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Historical Context in Civil Disobedience
Historical Context Examples in Civil Disobedience:
"Webster..." See in text (Civil Disobedience)
During the early 19th century, Daniel Webster (1782–1852) was an influential American statesman. Through his legal counsel, he helped support the authority of the federal government and set Constitutional precedents. Thoreau appears to claim that despite Webster’s accomplishments, he failed to question the role of government in an individual’s life.
"Confucius..." See in text (Civil Disobedience)
The Chinese philosopher Confucius (551–479 BCE) is considered one of the most influential thinkers and teachers in history. His writings and philosophy, known as Confucianism, emphasize morality, positive relationships, justice, and honesty. Thoreau and other transcendentalists were greatly influenced by Confucius and other Eastern philosophers.
"esteeming themselves children of Washington and Franklin..." See in text (Civil Disobedience)
Thoreau is referring to General George Washington (1732–1799) and Benjamin Franklin (1706–1790), two of the founding fathers of the United States of America. Thoreau critically refers to some of his peers as “children” of these founders to point out that while they claim ancestry, they lack the spirit of such leaders.
"Paley..." See in text (Civil Disobedience)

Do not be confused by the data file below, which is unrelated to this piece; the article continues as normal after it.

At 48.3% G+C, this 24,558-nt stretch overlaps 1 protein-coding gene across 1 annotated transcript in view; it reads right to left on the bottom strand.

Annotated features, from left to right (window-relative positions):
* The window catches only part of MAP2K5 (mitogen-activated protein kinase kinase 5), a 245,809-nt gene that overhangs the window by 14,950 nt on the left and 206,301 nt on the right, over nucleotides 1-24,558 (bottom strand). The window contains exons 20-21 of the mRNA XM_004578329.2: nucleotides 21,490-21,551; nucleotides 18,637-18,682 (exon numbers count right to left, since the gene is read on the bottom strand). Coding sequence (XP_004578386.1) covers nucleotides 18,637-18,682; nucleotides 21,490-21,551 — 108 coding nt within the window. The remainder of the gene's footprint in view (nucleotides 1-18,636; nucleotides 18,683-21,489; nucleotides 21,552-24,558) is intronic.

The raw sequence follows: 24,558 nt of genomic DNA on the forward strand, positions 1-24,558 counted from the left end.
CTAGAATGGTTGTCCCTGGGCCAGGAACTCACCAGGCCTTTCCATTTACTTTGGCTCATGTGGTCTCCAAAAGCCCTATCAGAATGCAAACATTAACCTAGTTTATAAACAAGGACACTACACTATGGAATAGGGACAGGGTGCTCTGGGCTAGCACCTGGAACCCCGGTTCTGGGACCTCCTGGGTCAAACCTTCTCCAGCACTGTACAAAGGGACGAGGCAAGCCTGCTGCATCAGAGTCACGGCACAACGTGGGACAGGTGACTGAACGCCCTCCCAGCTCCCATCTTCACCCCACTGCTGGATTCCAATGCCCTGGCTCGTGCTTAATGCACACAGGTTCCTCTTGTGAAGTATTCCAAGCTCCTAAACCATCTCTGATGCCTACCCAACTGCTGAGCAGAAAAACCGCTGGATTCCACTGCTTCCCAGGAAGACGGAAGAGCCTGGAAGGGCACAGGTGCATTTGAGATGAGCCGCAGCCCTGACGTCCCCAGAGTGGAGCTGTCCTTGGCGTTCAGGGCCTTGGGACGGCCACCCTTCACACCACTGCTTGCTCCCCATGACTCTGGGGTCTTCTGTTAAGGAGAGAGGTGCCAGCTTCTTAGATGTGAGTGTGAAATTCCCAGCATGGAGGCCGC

William Paley (1743–1805) was a writer, utilitarian, and philosopher. His 1785 book, Principles of Moral and Political Philosophy, contains a chapter titled “Duty of Submission to Civil Government”—mentioned here by Thoreau—which possibly inspired Thoreau’s own essay. Paley is perhaps best known for his argument for the existence of a God, known as his “watchmaker analogy,” in which he claims that since the insides of a watch reveal an intricate nature constructed by an intelligent being, then the same argument can be made for how the universe works.
"in the Revolution of '75..." See in text (Civil Disobedience)
This is a reference to the Revolutionary War, fought from 1775 to 1783, in which the American colonies rebelled against the British Empire in order to establish independence from British rule. Thoreau refers to this revolution in order to make a parallel comparison to his current situation and argument.